Practice Healthy Habits: 

The list of “healthy habits” you can incorporate into your day-to-day life is endless. Drinking more water, calling your family, journaling, meditation, exercise, and creative outlets such as cross-stitching or painting all can contribute to a more balanced mindset. Do your own research and come up with a prioritized list of habits you’d like to incorporate. Make sure to set aside time in your schedule for those tasks and stick to them just as you would a work deadline. At the very least, be sure to stand up and step away from your computer every hour and allow your body 10 minutes to stretch and walk around. Bonus points if your dog gets to join you on a walk around the neighborhood!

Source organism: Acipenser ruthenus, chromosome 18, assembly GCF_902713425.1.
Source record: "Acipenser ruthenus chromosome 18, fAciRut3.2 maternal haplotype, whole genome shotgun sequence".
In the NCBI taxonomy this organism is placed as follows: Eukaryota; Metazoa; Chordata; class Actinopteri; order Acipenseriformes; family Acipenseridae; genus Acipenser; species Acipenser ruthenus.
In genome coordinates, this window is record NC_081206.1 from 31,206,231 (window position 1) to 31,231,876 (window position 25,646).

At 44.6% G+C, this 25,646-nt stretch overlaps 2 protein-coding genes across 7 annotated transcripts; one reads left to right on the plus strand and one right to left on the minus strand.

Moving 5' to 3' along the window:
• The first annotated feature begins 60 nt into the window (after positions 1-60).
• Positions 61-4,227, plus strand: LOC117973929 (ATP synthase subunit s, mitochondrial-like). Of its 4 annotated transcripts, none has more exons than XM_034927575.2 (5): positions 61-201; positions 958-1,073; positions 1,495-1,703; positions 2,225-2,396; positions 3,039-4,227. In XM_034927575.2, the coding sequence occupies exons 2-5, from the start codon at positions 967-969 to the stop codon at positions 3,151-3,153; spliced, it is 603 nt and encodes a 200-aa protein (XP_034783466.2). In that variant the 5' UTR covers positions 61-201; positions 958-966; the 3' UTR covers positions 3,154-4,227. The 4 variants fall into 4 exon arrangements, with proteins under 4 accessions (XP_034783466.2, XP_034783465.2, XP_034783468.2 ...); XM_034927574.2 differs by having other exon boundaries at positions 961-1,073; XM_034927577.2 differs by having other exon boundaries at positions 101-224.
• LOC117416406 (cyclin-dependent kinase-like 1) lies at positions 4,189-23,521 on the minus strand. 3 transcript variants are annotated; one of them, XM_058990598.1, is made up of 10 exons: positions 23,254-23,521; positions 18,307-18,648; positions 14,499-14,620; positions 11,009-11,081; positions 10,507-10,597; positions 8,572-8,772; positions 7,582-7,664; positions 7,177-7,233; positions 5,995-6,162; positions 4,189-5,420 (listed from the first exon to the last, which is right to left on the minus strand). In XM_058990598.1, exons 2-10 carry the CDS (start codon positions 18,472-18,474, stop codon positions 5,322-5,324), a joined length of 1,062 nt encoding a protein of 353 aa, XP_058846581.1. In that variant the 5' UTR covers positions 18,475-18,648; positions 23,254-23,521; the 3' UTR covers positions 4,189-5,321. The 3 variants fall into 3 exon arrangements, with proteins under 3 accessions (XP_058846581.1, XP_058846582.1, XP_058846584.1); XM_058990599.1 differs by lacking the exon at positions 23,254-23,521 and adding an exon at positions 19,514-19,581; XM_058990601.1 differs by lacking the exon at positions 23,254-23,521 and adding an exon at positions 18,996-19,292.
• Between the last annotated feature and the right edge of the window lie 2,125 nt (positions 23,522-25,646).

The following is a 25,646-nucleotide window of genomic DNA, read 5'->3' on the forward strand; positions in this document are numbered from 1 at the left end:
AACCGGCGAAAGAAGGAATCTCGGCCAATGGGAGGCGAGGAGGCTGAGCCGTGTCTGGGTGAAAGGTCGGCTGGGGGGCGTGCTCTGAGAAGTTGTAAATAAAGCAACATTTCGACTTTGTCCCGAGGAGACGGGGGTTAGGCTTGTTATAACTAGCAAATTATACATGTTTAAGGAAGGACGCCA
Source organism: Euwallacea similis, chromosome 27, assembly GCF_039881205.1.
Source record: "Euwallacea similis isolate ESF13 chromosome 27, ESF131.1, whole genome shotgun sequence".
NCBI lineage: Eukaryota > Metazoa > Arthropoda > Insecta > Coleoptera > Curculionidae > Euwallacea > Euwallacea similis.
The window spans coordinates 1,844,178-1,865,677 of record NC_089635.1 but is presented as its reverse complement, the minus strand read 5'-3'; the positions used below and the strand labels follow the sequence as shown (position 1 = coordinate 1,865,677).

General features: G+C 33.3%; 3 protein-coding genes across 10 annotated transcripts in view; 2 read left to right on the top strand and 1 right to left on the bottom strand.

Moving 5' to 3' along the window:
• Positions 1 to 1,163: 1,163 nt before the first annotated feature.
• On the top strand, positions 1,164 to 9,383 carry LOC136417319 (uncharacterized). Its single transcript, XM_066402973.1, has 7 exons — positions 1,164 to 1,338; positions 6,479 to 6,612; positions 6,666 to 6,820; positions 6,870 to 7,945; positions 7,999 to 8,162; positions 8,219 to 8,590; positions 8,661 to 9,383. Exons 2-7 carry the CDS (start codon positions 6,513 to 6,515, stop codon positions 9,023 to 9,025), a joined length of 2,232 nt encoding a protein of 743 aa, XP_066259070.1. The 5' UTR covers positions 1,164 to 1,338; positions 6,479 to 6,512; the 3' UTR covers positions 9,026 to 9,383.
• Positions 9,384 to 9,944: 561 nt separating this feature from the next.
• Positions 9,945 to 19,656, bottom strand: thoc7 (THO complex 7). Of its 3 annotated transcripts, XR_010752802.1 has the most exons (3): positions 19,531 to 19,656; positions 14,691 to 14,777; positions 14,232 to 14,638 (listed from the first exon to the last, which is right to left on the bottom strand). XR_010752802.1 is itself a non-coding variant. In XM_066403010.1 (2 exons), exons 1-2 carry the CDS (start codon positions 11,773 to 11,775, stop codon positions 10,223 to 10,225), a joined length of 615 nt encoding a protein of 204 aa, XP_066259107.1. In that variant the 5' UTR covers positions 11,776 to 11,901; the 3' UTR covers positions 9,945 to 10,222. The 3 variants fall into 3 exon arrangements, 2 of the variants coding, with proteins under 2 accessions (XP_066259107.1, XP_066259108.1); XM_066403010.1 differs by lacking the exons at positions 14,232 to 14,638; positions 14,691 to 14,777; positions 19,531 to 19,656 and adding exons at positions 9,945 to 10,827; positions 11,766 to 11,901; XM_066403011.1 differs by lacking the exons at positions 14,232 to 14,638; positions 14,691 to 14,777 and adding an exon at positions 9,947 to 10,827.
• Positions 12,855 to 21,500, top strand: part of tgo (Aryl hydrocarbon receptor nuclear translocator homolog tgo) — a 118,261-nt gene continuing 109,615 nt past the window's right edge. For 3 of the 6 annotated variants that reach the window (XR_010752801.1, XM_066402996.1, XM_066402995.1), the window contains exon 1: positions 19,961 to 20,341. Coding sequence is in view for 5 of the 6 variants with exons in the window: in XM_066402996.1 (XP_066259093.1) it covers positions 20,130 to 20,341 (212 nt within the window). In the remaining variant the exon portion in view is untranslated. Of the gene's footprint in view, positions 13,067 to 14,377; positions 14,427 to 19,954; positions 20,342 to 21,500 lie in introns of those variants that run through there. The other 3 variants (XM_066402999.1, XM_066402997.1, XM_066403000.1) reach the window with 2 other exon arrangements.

Create an inviting at-home workspace:

This can look different for everyone, which is why it’s important you create a space that works for you. Sometimes it’s as simple as lighting a candle, setting a plant or picture frame in your view, or putting on a playlist that helps you focus. Personally, I’ve been a big fan of ambience playlists like this rainy coffee shop. If you’re looking for more ideas on setting up a happy and healthy workspace at home, check out this webinar

Incorporate “no” and “yes, but…” into your vocabulary:

You simply can’t do it all. Sometimes, you owe it to yourself to be honest with your boss or coworkers by acknowledging a task is too much for you right now. Oftentimes, the assignment can be adjusted or re-evaluated, but only if you let them know you’re struggling with it. It’s healthy to ask for help when you need it. Everyone has experienced burnout, so not only will your coworkers be able to relate but they’ll be glad you sought help instead of giving up or completing the task poorly. Besides, this kind of attitude to mental health fosters a supportive work environment for everyone! Next time you may be on top of things and can lend a helping hand to a coworker who reaches out to you for help.